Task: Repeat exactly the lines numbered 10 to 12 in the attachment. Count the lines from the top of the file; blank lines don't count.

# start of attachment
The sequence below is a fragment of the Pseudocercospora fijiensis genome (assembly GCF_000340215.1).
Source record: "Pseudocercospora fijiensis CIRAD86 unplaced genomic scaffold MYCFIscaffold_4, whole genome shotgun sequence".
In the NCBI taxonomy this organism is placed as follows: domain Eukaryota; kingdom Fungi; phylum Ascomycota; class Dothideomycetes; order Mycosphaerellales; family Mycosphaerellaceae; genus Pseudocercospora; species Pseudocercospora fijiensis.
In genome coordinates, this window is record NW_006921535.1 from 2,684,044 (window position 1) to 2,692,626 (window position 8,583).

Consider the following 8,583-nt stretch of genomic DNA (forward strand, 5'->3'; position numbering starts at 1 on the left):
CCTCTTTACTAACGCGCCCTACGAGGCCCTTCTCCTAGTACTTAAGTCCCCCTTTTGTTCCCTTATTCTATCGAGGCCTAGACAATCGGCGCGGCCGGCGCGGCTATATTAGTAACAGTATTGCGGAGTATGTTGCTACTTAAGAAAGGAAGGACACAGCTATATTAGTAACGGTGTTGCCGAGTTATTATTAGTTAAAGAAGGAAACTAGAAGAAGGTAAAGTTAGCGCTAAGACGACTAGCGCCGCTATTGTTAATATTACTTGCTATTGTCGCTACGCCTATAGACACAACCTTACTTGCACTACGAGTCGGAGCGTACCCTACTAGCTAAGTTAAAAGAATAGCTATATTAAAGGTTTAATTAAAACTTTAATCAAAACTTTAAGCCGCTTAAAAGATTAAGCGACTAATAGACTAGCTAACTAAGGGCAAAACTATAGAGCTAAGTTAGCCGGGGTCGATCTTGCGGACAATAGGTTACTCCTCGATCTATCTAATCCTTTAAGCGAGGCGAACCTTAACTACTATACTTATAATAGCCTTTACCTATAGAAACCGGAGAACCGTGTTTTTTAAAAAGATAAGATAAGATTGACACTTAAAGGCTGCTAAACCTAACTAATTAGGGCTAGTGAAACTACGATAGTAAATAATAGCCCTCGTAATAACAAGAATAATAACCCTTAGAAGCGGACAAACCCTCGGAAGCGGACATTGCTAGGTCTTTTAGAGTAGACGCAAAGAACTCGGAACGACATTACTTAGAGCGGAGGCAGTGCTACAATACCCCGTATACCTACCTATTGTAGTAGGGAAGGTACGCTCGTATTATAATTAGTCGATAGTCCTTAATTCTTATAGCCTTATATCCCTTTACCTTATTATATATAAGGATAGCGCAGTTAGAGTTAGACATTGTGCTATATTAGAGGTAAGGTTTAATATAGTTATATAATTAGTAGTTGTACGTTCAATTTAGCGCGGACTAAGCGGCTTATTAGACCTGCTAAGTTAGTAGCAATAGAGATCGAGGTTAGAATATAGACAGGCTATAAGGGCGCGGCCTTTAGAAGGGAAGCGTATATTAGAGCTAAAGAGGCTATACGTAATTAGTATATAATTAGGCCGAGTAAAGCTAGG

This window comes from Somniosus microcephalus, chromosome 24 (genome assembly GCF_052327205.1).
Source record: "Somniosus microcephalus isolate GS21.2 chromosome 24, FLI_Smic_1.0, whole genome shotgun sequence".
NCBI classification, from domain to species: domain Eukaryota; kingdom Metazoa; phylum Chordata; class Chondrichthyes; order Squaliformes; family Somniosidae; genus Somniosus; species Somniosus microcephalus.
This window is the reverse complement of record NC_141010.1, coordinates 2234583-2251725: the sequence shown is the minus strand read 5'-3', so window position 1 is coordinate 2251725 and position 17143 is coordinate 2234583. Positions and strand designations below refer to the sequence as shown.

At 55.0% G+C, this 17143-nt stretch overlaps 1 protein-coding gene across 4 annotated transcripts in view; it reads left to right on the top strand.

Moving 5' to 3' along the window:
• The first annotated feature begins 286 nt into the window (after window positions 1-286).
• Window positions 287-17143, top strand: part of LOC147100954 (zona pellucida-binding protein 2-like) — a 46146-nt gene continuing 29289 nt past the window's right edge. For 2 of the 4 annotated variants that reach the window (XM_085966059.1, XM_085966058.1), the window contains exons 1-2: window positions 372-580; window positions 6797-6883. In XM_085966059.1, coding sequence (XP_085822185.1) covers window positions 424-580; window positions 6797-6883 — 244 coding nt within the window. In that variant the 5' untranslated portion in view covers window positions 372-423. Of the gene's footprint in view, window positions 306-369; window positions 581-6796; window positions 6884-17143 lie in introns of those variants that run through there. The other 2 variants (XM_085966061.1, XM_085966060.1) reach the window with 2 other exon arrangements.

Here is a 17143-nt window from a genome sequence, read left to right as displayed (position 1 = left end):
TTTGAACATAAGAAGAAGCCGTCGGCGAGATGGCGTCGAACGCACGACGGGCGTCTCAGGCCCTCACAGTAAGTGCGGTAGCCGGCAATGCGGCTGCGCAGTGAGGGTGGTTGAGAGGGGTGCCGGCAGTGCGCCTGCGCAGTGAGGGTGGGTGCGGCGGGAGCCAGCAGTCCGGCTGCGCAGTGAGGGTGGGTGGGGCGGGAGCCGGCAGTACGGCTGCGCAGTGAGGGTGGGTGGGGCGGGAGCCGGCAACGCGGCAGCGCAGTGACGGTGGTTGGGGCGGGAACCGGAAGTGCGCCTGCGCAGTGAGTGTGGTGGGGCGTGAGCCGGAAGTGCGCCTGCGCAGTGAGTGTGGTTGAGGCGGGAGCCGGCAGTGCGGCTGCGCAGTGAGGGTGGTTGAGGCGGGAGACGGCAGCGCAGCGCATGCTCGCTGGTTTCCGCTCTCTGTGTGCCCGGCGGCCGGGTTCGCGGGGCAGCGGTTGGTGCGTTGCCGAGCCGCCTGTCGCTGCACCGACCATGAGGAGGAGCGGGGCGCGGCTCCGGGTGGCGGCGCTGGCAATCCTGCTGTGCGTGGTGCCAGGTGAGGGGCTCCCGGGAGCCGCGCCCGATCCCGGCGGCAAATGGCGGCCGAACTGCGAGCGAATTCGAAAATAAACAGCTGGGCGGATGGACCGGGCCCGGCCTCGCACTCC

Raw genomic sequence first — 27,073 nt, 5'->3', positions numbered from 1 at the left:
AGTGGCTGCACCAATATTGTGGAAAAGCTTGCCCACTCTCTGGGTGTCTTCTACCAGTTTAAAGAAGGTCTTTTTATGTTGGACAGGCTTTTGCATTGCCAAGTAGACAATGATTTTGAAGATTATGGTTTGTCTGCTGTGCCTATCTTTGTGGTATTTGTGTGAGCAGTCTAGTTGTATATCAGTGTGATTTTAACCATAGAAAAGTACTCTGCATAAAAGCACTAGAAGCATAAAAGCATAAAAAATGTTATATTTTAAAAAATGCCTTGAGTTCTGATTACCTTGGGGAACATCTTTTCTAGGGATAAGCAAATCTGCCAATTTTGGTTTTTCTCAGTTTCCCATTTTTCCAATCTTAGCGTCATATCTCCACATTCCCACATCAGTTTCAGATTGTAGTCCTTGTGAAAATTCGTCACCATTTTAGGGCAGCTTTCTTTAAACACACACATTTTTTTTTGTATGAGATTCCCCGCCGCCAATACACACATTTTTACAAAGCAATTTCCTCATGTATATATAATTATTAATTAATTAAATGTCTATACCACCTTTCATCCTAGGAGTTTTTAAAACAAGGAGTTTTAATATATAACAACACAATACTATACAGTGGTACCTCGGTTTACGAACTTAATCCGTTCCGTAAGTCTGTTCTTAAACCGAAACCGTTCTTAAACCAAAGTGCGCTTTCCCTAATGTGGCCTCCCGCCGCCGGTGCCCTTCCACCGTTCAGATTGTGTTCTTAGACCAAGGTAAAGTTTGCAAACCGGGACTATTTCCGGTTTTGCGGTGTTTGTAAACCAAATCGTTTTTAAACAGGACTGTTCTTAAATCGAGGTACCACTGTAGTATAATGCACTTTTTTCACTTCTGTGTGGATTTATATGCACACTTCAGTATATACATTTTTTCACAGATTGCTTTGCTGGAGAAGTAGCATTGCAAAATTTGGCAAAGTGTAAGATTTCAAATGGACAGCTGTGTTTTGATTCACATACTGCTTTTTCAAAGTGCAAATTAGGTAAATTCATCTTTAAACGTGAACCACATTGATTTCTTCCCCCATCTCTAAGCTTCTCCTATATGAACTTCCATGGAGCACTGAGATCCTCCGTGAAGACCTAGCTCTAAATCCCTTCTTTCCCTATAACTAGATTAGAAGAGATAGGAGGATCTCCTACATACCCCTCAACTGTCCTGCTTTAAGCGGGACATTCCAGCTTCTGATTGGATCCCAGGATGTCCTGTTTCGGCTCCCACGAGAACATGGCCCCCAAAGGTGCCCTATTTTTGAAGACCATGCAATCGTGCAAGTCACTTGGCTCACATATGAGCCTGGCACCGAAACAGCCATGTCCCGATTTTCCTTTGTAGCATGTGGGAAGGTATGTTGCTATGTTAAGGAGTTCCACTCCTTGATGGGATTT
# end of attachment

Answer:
This window is the reverse complement of record NC_141010.1, coordinates 2234583-2251725: the sequence shown is the minus strand read 5'-3', so window position 1 is coordinate 2251725 and position 17143 is coordinate 2234583. Positions and strand designations below refer to the sequence as shown.

At 55.0% G+C, this 17143-nt stretch overlaps 1 protein-coding gene across 4 annotated transcripts in view; it reads left to right on the top strand.

Moving 5' to 3' along the window: